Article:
Armenia’s first President Levon Ter-Petrosian also deserves credit for robust economic growth that was registered during his successor Robert Kocharian’s rule, a member of the current Armenian government said on Thursday.
The Armenian economy expanded at double-digit rates from 2001 until the onset of a global financial crisis in late 2008, several months after Kocharian completed his second and final term in office. The economy plunged into severe recession in 2009 before resuming its growth at far more modest rates. Kocharian has emphasized this fact in his increasingly serious criticism of the current government’s economic policies.
According to Economy Minister Vahram Avanesian, the double-digit growth was made possible by free-market reforms launched by the Ter-Petrosian administration in the 1990s. “It resulted not only from reforms carried out at that time [during Kocharian’s rule]. The reforms had begun under the first president,” he told a news conference.
“Many reforms produce results within fiver or even ten years. Their impact is more long-term,” said Avanesian, who held senior government positions during Ter-Petrosian’s 1991-1998 presidency.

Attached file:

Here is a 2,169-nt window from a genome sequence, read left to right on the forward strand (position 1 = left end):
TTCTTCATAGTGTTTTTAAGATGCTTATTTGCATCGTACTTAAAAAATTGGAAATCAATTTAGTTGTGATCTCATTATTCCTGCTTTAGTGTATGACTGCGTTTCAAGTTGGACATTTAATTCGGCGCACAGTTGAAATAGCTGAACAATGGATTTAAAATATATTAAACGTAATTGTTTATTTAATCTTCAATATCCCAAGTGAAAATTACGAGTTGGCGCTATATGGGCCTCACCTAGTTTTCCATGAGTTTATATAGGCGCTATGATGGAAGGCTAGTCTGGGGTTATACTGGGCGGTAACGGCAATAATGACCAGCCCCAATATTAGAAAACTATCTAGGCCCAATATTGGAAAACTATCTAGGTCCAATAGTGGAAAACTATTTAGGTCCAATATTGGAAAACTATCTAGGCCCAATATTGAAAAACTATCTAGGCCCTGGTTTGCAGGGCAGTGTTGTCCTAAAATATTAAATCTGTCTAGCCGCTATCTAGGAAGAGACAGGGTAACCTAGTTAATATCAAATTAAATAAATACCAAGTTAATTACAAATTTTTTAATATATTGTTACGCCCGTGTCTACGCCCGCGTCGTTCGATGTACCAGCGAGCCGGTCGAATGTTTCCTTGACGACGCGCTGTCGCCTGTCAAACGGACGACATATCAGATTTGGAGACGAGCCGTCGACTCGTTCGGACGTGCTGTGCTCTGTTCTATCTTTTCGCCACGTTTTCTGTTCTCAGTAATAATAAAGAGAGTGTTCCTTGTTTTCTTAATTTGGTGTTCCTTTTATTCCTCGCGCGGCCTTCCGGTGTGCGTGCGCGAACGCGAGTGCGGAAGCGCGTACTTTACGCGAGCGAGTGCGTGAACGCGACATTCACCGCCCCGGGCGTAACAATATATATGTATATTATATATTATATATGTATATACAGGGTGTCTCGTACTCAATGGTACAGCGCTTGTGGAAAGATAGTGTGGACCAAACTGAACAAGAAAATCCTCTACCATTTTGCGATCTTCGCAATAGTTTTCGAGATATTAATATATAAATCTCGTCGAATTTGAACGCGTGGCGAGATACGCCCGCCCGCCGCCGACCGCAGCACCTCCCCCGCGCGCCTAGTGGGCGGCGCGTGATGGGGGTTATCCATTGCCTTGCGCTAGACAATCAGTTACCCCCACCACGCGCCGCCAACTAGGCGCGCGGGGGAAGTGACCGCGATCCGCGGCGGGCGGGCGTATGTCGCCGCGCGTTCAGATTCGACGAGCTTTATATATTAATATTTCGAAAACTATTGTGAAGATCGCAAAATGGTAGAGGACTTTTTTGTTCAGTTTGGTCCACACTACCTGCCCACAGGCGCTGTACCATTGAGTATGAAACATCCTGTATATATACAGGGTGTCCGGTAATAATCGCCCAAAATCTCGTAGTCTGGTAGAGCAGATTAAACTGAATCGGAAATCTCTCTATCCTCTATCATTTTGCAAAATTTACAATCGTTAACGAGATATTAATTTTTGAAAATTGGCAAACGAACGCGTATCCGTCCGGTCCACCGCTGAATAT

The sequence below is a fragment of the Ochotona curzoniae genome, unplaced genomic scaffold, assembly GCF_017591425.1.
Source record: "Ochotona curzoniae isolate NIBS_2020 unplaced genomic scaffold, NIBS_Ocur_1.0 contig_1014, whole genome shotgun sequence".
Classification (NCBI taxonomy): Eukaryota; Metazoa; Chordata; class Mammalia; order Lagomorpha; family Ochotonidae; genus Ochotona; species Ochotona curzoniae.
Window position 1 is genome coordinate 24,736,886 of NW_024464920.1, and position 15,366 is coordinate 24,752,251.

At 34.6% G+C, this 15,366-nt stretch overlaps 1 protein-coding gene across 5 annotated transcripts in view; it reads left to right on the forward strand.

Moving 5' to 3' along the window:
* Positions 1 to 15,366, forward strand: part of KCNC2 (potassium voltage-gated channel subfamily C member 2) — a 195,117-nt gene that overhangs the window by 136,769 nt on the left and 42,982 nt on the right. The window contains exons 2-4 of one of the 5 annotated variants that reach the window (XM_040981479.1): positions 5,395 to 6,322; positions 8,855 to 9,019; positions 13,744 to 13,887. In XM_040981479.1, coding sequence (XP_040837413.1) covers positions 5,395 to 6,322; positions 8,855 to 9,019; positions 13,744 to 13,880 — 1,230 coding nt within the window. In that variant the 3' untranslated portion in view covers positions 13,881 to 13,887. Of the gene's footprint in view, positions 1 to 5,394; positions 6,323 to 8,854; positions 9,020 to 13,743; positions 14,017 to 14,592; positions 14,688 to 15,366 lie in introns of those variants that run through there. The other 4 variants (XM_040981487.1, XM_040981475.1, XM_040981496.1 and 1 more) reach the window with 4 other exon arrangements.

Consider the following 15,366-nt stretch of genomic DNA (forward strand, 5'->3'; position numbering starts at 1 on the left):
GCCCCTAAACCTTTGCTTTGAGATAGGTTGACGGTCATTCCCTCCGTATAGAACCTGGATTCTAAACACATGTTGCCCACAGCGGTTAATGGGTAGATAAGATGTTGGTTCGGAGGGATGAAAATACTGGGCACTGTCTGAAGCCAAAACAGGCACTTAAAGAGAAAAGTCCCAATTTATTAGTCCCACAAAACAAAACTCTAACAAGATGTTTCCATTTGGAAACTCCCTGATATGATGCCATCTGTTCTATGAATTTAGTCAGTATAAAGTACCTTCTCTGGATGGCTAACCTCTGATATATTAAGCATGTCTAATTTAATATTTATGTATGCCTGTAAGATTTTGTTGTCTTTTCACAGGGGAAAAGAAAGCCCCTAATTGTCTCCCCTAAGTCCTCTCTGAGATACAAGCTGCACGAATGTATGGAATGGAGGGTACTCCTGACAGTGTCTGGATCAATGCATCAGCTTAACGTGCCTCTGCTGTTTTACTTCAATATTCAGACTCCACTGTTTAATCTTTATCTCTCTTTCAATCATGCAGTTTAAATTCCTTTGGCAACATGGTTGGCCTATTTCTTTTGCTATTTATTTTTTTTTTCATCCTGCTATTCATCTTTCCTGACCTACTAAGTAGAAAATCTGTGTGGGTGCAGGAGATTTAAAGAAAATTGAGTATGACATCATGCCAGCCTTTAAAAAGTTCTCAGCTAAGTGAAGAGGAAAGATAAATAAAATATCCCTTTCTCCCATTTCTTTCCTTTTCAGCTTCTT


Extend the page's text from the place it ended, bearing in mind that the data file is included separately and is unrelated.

The minister, who will turn 52 on Saturday, also echoed Prime Minister Tigran Sarkisian’s claims that the Kocharian-era growth was not sustainable because it was primarily driven by a construction boom. He said he himself warned of that back in 2006-2007.
Sarkisian called that boom a “bubble” late last month, provoking an angry reaction from Kocharian. The ex-president blamed a continuing crisis in the construction sector on out-migration of people from Armenia and high mortgage lending rates resulting from slower growth.
Unlike the premier, Avanesian acknowledged that some of Kocharian’s arguments are valid. “Obviously, mortgage lending in Armenia has still not reached a point where it can strongly [and positively] affect the construction sector,” he said.